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  1. Climate Change and the Need for Intergenerational Reparative Justice.Ben Almassi - 2017 - Journal of Agricultural and Environmental Ethics 30 (2):199-212.
    Environmental philosophies concerning our obligations to each other and the natural world too rarely address the aftermath of environmental injustice. Ideally we would never do each other wrong; given that we do, as fallible and imperfect agents, we require non-ideal ethical guidance. Margaret Walker’s work on moral repair and Annette Baier’s work on cross-generational communality together provide useful hermeneutical tools for understanding and enacting meaningful responses to intergenerational injustice, and in particular, for anthropogenic climate change. By blending Baier’s cross-generational approach (...)
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  • Forgiveness and the Significance of Wrongs.Stefan Riedener - forthcoming - Journal of Ethics and Social Philosophy.
    According to the standard account of forgiveness, you forgive your wrongdoer by overcoming your resentment towards them. But how exactly must you overcome your resentment, and when is it fitting to do so? I introduce a novel version of the standard account to answer these questions. The negative reactive attitudes are a fitting response not just to someone’s blameworthiness, but to their blameworthiness being significant for you, or worthy of your caring. Someone’s blameworthiness is significant for you to the extent (...)
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  • God’s Standing to Forgive.Brandon Warmke - 2017 - Faith and Philosophy 34 (4):381-402.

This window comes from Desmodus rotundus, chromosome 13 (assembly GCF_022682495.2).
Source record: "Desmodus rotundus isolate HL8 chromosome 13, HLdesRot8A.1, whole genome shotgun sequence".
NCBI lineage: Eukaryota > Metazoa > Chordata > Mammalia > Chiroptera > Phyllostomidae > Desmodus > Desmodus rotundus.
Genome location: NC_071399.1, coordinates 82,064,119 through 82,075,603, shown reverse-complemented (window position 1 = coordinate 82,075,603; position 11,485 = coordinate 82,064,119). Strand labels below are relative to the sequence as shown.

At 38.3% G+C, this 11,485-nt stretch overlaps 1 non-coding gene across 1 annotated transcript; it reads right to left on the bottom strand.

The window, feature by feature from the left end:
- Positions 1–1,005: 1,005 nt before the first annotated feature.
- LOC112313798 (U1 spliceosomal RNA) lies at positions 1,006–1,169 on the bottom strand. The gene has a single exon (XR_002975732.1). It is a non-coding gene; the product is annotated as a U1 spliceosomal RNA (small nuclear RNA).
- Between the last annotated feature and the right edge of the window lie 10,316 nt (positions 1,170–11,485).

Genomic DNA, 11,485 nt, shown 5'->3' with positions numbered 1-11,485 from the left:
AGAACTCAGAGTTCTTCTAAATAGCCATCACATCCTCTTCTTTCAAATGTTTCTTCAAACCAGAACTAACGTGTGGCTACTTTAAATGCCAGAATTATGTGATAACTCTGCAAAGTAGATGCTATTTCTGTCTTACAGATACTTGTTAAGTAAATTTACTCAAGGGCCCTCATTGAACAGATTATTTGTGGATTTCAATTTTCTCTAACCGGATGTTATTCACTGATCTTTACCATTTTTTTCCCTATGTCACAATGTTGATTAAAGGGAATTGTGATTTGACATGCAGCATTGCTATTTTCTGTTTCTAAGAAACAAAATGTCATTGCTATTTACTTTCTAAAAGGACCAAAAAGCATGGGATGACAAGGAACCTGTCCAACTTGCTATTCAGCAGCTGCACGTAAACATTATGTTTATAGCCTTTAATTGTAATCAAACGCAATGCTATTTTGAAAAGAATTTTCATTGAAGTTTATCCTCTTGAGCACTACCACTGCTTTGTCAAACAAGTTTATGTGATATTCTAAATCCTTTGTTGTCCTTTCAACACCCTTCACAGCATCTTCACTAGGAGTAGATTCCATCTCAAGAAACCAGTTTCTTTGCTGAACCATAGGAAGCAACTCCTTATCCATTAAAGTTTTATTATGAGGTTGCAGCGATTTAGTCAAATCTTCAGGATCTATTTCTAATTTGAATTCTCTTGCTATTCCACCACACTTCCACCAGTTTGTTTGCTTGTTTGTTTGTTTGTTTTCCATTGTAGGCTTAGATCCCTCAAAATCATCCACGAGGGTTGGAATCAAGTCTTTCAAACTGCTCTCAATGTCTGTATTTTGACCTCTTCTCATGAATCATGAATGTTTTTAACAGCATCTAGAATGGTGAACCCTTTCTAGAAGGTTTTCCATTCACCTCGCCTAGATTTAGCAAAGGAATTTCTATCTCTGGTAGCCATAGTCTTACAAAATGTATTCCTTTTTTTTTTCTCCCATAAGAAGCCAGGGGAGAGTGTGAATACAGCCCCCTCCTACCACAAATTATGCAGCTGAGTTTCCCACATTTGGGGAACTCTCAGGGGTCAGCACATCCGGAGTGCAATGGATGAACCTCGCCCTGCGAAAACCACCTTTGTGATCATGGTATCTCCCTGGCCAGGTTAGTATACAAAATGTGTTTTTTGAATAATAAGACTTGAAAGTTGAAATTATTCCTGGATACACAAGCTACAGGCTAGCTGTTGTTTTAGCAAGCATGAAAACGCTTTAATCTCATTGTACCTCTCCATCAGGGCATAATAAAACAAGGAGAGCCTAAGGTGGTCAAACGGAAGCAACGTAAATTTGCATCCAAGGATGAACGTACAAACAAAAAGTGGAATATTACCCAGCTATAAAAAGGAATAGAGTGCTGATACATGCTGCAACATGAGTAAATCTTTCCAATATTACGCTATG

It is generally thought that we cannot forgive people for things they do to others. I cannot forgive you for lying to your mother, for instance. I lack standing to do so. But many people believe that God can forgive us for things we do to others. How is this possible? This is the question I wish to explore. Call it the problem of divine standing. I begin by cataloging the various ways one can have standing to forgive a wrongdoer. (...)
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  • Forgiveness and Identification.Geoffrey Scarre - 2016 - Philosophia 44 (4):1021-1028.
    Philosophical discussion of forgiveness has mainly focused on cases in which victims and offenders are known to each other. But it commonly happens that a victim brings an offender under a definite description but does not know to which individual this applies. I explore some of the conceptual and moral issues raised by the phenomenon of forgiveness in circumstances in which identification is incomplete, tentative or even mistaken. Among the conclusions reached are that correct and precise identification of the offending (...)
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